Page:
Opinions, Editorials

Boston College Must Increase COVID-19 Testing

Colleges and universities across the country spent months forming plans to bring students back to campus. Testing measures, social distancing guidelines, and plans for housing students testing positive were just some of the factors administrations considered. One of the most important measures to take when striving to keep a large community of people safe, however, is early and routine detection of the virus.

A study published in July by researchers at Harvard and Yale recommends colleges test all students every two days, combined with extensive social distancing measures and robust plans for isolation and quarantine when necessary.

Many universities in the Northeast are testing students at least twice per week if those students live or attend class on campus. By doing so, these colleges have a fairly accurate picture of the number of cases within the student body as a whole. They can be reasonably certain that infected students can be effectively accounted for. The same is not true at Boston College. 

Last week, from Sept. 7 to Sept. 13, BC administered 2,954 tests—2,647 of which were for undergraduates. The week before, BC administered 4,322 tests, with 3,837 of those being undergraduates. 

BC began asymptomatic surveillance testing on Sept. 2 and has said that it will be conducting at least 1,500 of these tests per week. BC has said that community members in “high-contact” groups, such as employees at BC Dining or the Margot Connell Recreation Center, are being selected for these tests at a higher rate. BC also required students from high-risk states and countries to be tested twice during the first week.

Still, there are some students living on campus who have not been tested since their initial test in August during move-in. 

The University has stated that it’s conducting contact tracing for people who may have come into contact with someone who tested positive, and it is requiring students to wear masks at all times when outside of their rooms. Classrooms are arranged for distancing, and dining halls have been modified to protect both workers and students. These practices, however, do not make up for how infrequently all students are being tested.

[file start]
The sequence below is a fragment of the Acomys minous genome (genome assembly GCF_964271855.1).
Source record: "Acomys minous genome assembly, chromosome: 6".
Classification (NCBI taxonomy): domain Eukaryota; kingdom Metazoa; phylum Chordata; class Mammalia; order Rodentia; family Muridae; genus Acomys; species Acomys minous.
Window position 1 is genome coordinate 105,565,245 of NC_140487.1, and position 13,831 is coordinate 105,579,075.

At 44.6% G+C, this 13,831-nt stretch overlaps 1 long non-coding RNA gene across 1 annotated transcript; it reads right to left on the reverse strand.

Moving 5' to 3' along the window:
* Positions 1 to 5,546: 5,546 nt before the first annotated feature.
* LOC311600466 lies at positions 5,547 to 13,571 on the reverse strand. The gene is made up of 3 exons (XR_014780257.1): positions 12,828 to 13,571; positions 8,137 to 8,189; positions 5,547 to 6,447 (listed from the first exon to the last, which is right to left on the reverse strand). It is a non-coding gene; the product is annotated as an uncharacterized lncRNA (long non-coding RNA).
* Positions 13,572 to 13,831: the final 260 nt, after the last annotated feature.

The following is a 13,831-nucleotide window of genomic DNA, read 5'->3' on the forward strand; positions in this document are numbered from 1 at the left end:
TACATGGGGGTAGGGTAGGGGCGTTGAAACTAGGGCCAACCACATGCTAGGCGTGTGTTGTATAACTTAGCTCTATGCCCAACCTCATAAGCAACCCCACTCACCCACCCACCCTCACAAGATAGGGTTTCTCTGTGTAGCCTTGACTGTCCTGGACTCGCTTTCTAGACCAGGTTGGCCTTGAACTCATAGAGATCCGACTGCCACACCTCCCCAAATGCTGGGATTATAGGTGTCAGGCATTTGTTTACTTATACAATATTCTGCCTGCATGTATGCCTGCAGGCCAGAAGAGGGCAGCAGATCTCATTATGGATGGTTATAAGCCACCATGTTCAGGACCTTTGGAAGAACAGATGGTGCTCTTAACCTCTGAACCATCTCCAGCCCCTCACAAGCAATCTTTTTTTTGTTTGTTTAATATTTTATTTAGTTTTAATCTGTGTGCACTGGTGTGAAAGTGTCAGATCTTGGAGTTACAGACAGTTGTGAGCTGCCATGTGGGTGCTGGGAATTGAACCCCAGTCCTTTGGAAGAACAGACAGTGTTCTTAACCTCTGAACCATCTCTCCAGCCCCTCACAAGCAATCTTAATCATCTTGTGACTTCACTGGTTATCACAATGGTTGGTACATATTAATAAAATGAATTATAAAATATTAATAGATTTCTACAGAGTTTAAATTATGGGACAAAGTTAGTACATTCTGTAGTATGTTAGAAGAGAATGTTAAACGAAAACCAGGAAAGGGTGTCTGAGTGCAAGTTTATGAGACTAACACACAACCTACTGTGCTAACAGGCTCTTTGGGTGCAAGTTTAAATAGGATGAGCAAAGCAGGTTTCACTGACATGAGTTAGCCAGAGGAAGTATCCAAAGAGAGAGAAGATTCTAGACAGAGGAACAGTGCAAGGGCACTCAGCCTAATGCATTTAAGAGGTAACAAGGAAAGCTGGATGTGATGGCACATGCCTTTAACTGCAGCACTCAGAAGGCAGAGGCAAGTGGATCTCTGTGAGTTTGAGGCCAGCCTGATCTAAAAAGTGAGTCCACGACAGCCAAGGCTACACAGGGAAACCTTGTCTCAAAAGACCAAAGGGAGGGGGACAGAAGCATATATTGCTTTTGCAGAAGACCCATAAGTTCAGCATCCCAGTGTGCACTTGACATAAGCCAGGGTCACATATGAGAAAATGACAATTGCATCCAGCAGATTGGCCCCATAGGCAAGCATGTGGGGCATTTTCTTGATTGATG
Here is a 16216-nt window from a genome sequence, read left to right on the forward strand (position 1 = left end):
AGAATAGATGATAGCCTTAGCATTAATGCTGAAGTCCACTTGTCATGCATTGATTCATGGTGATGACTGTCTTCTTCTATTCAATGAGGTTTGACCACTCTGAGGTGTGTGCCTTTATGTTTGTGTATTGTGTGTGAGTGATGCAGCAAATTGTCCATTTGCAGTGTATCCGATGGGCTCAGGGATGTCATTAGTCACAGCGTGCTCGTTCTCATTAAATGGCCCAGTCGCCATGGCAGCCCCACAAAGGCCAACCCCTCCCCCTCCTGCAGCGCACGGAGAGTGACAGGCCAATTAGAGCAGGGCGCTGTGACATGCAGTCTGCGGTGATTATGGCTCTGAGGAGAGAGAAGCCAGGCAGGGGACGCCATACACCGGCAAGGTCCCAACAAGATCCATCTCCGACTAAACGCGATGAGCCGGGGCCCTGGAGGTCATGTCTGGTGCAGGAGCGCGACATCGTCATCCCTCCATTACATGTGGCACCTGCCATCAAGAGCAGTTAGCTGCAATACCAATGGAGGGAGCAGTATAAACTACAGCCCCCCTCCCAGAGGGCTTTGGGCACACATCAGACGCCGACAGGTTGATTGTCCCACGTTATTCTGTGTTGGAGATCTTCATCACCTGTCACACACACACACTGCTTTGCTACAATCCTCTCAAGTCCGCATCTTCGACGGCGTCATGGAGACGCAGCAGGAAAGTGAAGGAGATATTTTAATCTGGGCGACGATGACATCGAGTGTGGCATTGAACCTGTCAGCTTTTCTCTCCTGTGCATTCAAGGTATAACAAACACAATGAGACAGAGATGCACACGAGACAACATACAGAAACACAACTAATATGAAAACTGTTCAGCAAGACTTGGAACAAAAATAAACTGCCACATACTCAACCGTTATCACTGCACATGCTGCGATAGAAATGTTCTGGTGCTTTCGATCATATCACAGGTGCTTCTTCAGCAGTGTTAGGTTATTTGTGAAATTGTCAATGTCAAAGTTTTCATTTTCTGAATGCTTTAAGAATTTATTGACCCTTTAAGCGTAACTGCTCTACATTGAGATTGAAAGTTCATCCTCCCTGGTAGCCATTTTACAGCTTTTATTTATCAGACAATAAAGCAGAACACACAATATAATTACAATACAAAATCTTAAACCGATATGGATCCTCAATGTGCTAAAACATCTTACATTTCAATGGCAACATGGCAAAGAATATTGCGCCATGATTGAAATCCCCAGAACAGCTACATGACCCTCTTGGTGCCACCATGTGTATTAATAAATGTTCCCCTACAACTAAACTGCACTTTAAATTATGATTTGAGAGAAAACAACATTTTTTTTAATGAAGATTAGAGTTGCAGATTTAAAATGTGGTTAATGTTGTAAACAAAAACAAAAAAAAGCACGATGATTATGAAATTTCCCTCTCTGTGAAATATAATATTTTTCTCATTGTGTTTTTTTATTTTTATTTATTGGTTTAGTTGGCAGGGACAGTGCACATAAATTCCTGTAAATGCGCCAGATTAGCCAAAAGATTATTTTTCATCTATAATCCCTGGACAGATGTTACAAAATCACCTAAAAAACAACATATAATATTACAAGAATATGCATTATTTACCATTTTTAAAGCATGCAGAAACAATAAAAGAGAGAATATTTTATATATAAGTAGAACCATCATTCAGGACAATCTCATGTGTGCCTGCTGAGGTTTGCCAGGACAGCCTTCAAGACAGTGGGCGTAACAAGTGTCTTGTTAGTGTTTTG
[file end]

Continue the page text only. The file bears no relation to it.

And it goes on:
Boston University is testing all students who attend in-person classes or live on campus twice per week. Northeastern University is requiring students who live on campus or off campus in the surrounding area to be tested every three days. Northeastern’s seven-day test positivity rate is 0.06 percent, and Boston University’s is 0.05 percent, as of Sunday night.

Harvard, which only welcomed back a fraction of its students this semester, is testing between one and three times per week depending on housing and number of times per week an off-campus student has in-person classes. Harvard has a seven-day positivity rate of 0.09 percent as of Sunday. 

Tufts is testing undergraduates twice a week, regardless of whether they live on campus, and it has a test positivity rate of 0.07 percent as of Sunday night. The University of Massachusetts Amherst has a weekly positivity rate of 0.01 percent as of Sunday night, and it also tests on-campus undergraduates and off-campus undergrads with on-campus classes twice per week. All of the aforementioned schools, with the exception of Boston University, use the Broad Institute for testing.

This past week, BC jumped to a 2.53 percent positivity rate among undergrads for the previous week after holding relatively steady low numbers, and The Boston Globe reported that at least 13 members of the swimming and diving team had tested positive. The current positivity rate is 67.

But because not all students are tested twice per week, that number does not account for the entire student population. The Broad Institute—the MIT and Harvard joint initiative that BC and over 100 universities currently use—has completed over 1,600,000 tests. The institute charges schools $25 for each test, meaning testing twice per week would cost $50 per student per week. It’s a cost the University should and must incur. 

It should be noted that more testing is not fail-safe. The University of Illinois at Urbana-Champaign requires all students to test twice-weekly. It locked down its campus two weeks ago after cases spiked after students who had tested positive, had knowledge of those positive results, and attended or even hosted parties. To be fair, there’s only so much a university can do if students commit short-sighted and selfish acts. But the university was able to quickly identify a problem because all of its students were tested so frequently.

It’s possible that BC’s positive test rate would be lower if all undergraduates were tested twice per week. Maybe the influx of tests would result in a higher negativity rate. There’s only one way to know for sure. To ensure the community is staying safe, Boston College needs to substantially increase its testing.

A group of Heights editors who are committed to participating in the consistent writing of editorials comprise the editorial board. Editors who report on topics discussed in editorials are not permitted to participate in the discussion or writing of the editorial. Members: Colleen Martin, Abby Hunt, Maddie Haddix, Brooke Kaiserman, Meegan Minahan, Jillian Ran, Danny Flynn, and Rachel Phelan.

September 14, 2020